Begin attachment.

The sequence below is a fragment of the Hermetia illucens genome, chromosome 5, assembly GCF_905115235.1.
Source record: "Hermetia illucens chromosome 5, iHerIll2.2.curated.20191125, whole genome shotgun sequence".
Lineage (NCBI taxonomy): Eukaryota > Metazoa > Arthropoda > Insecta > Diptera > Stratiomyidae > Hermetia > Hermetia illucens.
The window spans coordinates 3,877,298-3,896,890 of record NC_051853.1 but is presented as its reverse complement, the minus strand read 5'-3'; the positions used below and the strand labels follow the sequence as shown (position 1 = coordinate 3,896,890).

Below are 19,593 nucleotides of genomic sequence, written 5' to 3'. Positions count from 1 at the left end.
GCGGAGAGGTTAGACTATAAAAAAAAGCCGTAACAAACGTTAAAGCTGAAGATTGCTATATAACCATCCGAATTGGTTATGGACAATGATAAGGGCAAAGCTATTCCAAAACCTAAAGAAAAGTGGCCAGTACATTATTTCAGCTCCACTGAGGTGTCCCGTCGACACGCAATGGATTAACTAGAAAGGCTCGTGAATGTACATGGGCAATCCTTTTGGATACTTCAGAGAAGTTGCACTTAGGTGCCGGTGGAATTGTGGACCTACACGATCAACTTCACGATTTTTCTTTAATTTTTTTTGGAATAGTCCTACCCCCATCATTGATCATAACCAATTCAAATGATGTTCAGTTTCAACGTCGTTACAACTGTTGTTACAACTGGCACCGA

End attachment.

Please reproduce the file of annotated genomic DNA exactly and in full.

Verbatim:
The sequence below is a fragment of the Hermetia illucens genome, chromosome 5, assembly GCF_905115235.1.
Source record: "Hermetia illucens chromosome 5, iHerIll2.2.curated.20191125, whole genome shotgun sequence".
Lineage (NCBI taxonomy): Eukaryota > Metazoa > Arthropoda > Insecta > Diptera > Stratiomyidae > Hermetia > Hermetia illucens.
The window spans coordinates 3,877,298-3,896,890 of record NC_051853.1 but is presented as its reverse complement, the minus strand read 5'-3'; the positions used below and the strand labels follow the sequence as shown (position 1 = coordinate 3,896,890).

Below are 19,593 nucleotides of genomic sequence, written 5' to 3'. Positions count from 1 at the left end.
GCGGAGAGGTTAGACTATAAAAAAAAGCCGTAACAAACGTTAAAGCTGAAGATTGCTATATAACCATCCGAATTGGTTATGGACAATGATAAGGGCAAAGCTATTCCAAAACCTAAAGAAAAGTGGCCAGTACATTATTTCAGCTCCACTGAGGTGTCCCGTCGACACGCAATGGATTAACTAGAAAGGCTCGTGAATGTACATGGGCAATCCTTTTGGATACTTCAGAGAAGTTGCACTTAGGTGCCGGTGGAATTGTGGACCTACACGATCAACTTCACGATTTTTCTTTAATTTTTTTTGGAATAGTCCTACCCCCATCATTGATCATAACCAATTCAAATGATGTTCAGTTTCAACGTCGTTACAACTGTTGTTACAACTGGCACCGA